Are you planning a wedding in the District of Columbia or Maryland? It is a joy and honor to act as celebrant for couples of all kinds. I also conduct marriage preparation using an online assessment and in-person feedback and can tailor the number of sessions to your needs and schedule. More info:
I have been following the contemplative Céile Dé tradition since 2009 and, as an ordained teacher, am able to introduce it to others, via either a workshop or individual sessions. I also offer general workshops on Celtic spirituality.
I am a trained labyrinth facilitator, having studied with Lauren Artress, one of the leaders of the modern-day labyrinth revival. I enjoy creating unique labyrinth events and sharing images of the many outdoor labyrinths that I visit. More info:
Place Keepers Journal
A blog by Sue Mosher exploring the sacred relationship
between people and place
Here is one of my favorite St. Patrick stories, one that has nothing to do with snakes or shamrocks. It provides an image of the meeting of ancient ways and the new order that I find very tender -- and quite surprising, as St. Patrick is not often described as being such a friend to the older traditions.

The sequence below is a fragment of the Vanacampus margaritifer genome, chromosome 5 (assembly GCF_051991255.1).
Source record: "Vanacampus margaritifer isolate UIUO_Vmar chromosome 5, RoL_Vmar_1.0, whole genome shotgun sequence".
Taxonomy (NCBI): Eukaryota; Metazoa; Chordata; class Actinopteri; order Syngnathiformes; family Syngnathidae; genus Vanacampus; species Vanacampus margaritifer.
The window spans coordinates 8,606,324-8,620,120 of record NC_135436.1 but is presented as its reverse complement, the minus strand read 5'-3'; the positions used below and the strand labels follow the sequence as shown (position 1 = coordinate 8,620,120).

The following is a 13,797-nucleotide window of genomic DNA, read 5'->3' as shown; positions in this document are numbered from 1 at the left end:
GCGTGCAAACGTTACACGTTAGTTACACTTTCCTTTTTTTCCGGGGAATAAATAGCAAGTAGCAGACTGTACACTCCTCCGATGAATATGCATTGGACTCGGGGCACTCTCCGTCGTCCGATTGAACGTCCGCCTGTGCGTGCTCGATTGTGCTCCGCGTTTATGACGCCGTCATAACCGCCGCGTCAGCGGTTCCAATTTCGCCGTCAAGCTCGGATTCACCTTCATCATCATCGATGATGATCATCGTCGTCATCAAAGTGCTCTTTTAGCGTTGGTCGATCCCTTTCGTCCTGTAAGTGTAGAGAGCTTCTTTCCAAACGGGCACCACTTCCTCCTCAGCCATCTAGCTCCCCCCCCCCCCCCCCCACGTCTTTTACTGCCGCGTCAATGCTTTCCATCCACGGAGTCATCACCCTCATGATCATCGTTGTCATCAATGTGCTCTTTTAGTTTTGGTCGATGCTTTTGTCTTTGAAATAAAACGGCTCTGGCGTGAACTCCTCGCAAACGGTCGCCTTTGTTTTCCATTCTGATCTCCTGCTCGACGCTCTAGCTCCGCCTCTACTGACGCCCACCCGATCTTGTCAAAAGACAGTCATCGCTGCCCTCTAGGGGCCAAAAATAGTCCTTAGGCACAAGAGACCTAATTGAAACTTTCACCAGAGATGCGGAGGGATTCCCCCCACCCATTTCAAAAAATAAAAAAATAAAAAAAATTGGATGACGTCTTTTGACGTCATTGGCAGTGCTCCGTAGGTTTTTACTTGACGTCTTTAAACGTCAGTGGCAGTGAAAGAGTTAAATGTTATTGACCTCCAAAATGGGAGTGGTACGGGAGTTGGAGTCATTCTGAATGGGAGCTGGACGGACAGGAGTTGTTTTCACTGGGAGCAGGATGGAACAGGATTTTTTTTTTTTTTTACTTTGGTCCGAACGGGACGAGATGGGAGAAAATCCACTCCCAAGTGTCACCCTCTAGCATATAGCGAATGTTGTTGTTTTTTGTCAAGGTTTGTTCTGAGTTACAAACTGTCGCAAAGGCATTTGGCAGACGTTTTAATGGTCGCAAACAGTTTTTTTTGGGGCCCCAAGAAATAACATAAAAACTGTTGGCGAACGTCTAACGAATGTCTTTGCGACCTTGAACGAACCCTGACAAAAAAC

Well, here we are at last – in the final few days of the 26,000-year Mayan “long count” calendar, the one that has spawned so many books speculating about the end of the world. Of course, these are also the last few days of Advent – and the darkest days of winter, for Friday marks the winter solstice, the day with the least amount of daylight and the longest night. Dark days indeed, when our spirits are tried and we know not where to turn for solace. But is it the beginning of the end? Or the end of the beginning?
Feeling grateful? Or, maybe you're not sure what you're feeling as the holidays approach? Now is the time for a labyrinth walk! You can walk at your own pace and for your own reasons, without any fear of "doing it wrong", because whatever way you choose to walk the labyrinth will be just right for you.
Here's a question I never expected to be answering: “How do I go about finding holy water?” It came from a newcomer to the Céile Dé tradition, in which we use water to bless ourselves as part of our daily meditation practice. But it took me back quite a few years to the bat mitzvah (coming of age) ceremony for the daughter of long-time friends. The remarks that this young lady gave after her Torah passage touched on the nature of the holy. She observed that objects, such as a kiddush cup, are not sacred in and of themselves, but that holy is a quality that a thing acquires through its dedication to sacred purposes and its usage in a spiritual context. Thus, there is a human aspect to those material items that we cherish as holy.